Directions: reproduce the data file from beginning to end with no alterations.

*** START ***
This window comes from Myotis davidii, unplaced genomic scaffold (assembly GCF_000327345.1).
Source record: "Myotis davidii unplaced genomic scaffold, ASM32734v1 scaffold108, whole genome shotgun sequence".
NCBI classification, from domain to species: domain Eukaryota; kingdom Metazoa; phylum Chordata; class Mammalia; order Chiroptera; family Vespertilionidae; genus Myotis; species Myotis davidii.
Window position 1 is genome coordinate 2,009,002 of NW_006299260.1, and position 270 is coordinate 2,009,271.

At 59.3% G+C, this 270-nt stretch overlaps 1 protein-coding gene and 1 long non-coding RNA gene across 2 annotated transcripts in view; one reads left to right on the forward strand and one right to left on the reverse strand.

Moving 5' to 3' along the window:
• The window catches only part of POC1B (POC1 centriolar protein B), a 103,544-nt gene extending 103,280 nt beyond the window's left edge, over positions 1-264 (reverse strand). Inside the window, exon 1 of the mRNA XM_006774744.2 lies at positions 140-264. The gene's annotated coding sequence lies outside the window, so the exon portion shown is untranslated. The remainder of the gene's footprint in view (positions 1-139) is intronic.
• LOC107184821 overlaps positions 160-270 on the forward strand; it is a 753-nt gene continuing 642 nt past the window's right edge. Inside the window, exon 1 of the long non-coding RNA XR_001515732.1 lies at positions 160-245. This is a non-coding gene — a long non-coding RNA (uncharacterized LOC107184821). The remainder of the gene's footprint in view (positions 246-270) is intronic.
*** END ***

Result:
This window comes from Myotis davidii, unplaced genomic scaffold (assembly GCF_000327345.1).
Source record: "Myotis davidii unplaced genomic scaffold, ASM32734v1 scaffold108, whole genome shotgun sequence".
NCBI classification, from domain to species: domain Eukaryota; kingdom Metazoa; phylum Chordata; class Mammalia; order Chiroptera; family Vespertilionidae; genus Myotis; species Myotis davidii.
Window position 1 is genome coordinate 2,009,002 of NW_006299260.1, and position 270 is coordinate 2,009,271.

At 59.3% G+C, this 270-nt stretch overlaps 1 protein-coding gene and 1 long non-coding RNA gene across 2 annotated transcripts in view; one reads left to right on the forward strand and one right to left on the reverse strand.

Moving 5' to 3' along the window:
• The window catches only part of POC1B (POC1 centriolar protein B), a 103,544-nt gene extending 103,280 nt beyond the window's left edge, over positions 1-264 (reverse strand). Inside the window, exon 1 of the mRNA XM_006774744.2 lies at positions 140-264. The gene's annotated coding sequence lies outside the window, so the exon portion shown is untranslated. The remainder of the gene's footprint in view (positions 1-139) is intronic.
• LOC107184821 overlaps positions 160-270 on the forward strand; it is a 753-nt gene continuing 642 nt past the window's right edge. Inside the window, exon 1 of the long non-coding RNA XR_001515732.1 lies at positions 160-245. This is a non-coding gene — a long non-coding RNA (uncharacterized LOC107184821). The remainder of the gene's footprint in view (positions 246-270) is intronic.